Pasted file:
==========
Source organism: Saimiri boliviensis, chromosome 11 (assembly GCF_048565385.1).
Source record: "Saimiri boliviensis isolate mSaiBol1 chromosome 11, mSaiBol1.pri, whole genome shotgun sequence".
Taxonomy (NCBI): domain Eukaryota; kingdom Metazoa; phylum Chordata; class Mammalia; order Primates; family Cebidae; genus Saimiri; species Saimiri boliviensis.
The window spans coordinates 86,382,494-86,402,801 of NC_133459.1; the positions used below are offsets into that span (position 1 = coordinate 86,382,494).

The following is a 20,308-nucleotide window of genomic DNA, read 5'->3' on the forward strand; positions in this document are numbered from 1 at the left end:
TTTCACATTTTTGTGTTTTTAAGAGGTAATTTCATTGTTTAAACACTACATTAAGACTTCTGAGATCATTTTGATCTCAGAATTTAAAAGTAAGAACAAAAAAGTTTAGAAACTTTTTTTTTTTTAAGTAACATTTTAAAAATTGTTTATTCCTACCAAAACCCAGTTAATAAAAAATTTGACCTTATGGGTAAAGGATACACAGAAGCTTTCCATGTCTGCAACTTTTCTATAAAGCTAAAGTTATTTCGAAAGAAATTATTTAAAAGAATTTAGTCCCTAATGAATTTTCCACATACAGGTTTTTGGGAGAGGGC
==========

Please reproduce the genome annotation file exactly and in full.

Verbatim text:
Source organism: Saimiri boliviensis, chromosome 11 (assembly GCF_048565385.1).
Source record: "Saimiri boliviensis isolate mSaiBol1 chromosome 11, mSaiBol1.pri, whole genome shotgun sequence".
Taxonomy (NCBI): domain Eukaryota; kingdom Metazoa; phylum Chordata; class Mammalia; order Primates; family Cebidae; genus Saimiri; species Saimiri boliviensis.
The window spans coordinates 86,382,494-86,402,801 of NC_133459.1; the positions used below are offsets into that span (position 1 = coordinate 86,382,494).

The following is a 20,308-nucleotide window of genomic DNA, read 5'->3' on the forward strand; positions in this document are numbered from 1 at the left end:
TTTCACATTTTTGTGTTTTTAAGAGGTAATTTCATTGTTTAAACACTACATTAAGACTTCTGAGATCATTTTGATCTCAGAATTTAAAAGTAAGAACAAAAAAGTTTAGAAACTTTTTTTTTTTTAAGTAACATTTTAAAAATTGTTTATTCCTACCAAAACCCAGTTAATAAAAAATTTGACCTTATGGGTAAAGGATACACAGAAGCTTTCCATGTCTGCAACTTTTCTATAAAGCTAAAGTTATTTCGAAAGAAATTATTTAAAAGAATTTAGTCCCTAATGAATTTTCCACATACAGGTTTTTGGGAGAGGGC